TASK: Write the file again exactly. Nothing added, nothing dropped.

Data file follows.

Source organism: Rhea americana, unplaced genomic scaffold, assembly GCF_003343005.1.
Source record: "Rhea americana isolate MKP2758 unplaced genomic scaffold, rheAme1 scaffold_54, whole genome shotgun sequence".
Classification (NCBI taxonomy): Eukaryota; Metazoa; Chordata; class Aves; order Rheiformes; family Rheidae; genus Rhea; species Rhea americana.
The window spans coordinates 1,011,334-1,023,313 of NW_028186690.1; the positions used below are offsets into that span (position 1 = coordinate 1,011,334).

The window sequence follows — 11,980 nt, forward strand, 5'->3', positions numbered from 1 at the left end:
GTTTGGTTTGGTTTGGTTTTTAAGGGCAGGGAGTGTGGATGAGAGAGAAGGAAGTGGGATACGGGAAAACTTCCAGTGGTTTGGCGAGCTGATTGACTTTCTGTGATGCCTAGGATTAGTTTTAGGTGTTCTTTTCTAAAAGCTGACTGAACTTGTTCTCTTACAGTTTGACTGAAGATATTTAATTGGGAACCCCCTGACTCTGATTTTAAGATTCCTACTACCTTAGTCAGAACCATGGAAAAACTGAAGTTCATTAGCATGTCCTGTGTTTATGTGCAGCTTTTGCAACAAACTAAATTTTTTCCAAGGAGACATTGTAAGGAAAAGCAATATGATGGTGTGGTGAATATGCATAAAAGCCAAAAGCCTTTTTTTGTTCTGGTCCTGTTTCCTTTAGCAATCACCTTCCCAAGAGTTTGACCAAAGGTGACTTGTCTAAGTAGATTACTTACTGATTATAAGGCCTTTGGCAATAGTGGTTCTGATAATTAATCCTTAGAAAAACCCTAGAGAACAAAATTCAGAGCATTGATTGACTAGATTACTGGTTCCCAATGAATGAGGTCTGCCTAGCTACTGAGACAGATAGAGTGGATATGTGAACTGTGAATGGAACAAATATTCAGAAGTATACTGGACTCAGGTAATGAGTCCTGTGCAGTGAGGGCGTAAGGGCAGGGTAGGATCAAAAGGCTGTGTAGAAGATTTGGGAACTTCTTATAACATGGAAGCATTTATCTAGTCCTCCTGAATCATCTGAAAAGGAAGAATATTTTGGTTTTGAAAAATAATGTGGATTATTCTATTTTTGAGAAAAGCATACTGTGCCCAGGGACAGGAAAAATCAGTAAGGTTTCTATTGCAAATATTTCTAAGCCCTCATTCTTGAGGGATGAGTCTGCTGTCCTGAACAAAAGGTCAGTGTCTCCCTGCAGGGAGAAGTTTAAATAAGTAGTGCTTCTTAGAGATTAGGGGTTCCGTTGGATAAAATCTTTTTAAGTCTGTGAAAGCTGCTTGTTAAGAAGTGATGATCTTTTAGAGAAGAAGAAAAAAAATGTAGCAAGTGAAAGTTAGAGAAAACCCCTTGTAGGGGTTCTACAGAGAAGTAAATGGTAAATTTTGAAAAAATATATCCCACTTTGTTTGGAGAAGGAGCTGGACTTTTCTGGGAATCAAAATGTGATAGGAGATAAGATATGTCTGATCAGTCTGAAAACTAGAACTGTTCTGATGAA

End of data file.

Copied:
Source organism: Rhea americana, unplaced genomic scaffold, assembly GCF_003343005.1.
Source record: "Rhea americana isolate MKP2758 unplaced genomic scaffold, rheAme1 scaffold_54, whole genome shotgun sequence".
Classification (NCBI taxonomy): Eukaryota; Metazoa; Chordata; class Aves; order Rheiformes; family Rheidae; genus Rhea; species Rhea americana.
The window spans coordinates 1,011,334-1,023,313 of NW_028186690.1; the positions used below are offsets into that span (position 1 = coordinate 1,011,334).

The window sequence follows — 11,980 nt, forward strand, 5'->3', positions numbered from 1 at the left end:
GTTTGGTTTGGTTTGGTTTTTAAGGGCAGGGAGTGTGGATGAGAGAGAAGGAAGTGGGATACGGGAAAACTTCCAGTGGTTTGGCGAGCTGATTGACTTTCTGTGATGCCTAGGATTAGTTTTAGGTGTTCTTTTCTAAAAGCTGACTGAACTTGTTCTCTTACAGTTTGACTGAAGATATTTAATTGGGAACCCCCTGACTCTGATTTTAAGATTCCTACTACCTTAGTCAGAACCATGGAAAAACTGAAGTTCATTAGCATGTCCTGTGTTTATGTGCAGCTTTTGCAACAAACTAAATTTTTTCCAAGGAGACATTGTAAGGAAAAGCAATATGATGGTGTGGTGAATATGCATAAAAGCCAAAAGCCTTTTTTTGTTCTGGTCCTGTTTCCTTTAGCAATCACCTTCCCAAGAGTTTGACCAAAGGTGACTTGTCTAAGTAGATTACTTACTGATTATAAGGCCTTTGGCAATAGTGGTTCTGATAATTAATCCTTAGAAAAACCCTAGAGAACAAAATTCAGAGCATTGATTGACTAGATTACTGGTTCCCAATGAATGAGGTCTGCCTAGCTACTGAGACAGATAGAGTGGATATGTGAACTGTGAATGGAACAAATATTCAGAAGTATACTGGACTCAGGTAATGAGTCCTGTGCAGTGAGGGCGTAAGGGCAGGGTAGGATCAAAAGGCTGTGTAGAAGATTTGGGAACTTCTTATAACATGGAAGCATTTATCTAGTCCTCCTGAATCATCTGAAAAGGAAGAATATTTTGGTTTTGAAAAATAATGTGGATTATTCTATTTTTGAGAAAAGCATACTGTGCCCAGGGACAGGAAAAATCAGTAAGGTTTCTATTGCAAATATTTCTAAGCCCTCATTCTTGAGGGATGAGTCTGCTGTCCTGAACAAAAGGTCAGTGTCTCCCTGCAGGGAGAAGTTTAAATAAGTAGTGCTTCTTAGAGATTAGGGGTTCCGTTGGATAAAATCTTTTTAAGTCTGTGAAAGCTGCTTGTTAAGAAGTGATGATCTTTTAGAGAAGAAGAAAAAAAATGTAGCAAGTGAAAGTTAGAGAAAACCCCTTGTAGGGGTTCTACAGAGAAGTAAATGGTAAATTTTGAAAAAATATATCCCACTTTGTTTGGAGAAGGAGCTGGACTTTTCTGGGAATCAAAATGTGATAGGAGATAAGATATGTCTGATCAGTCTGAAAACTAGAACTGTTCTGATGAA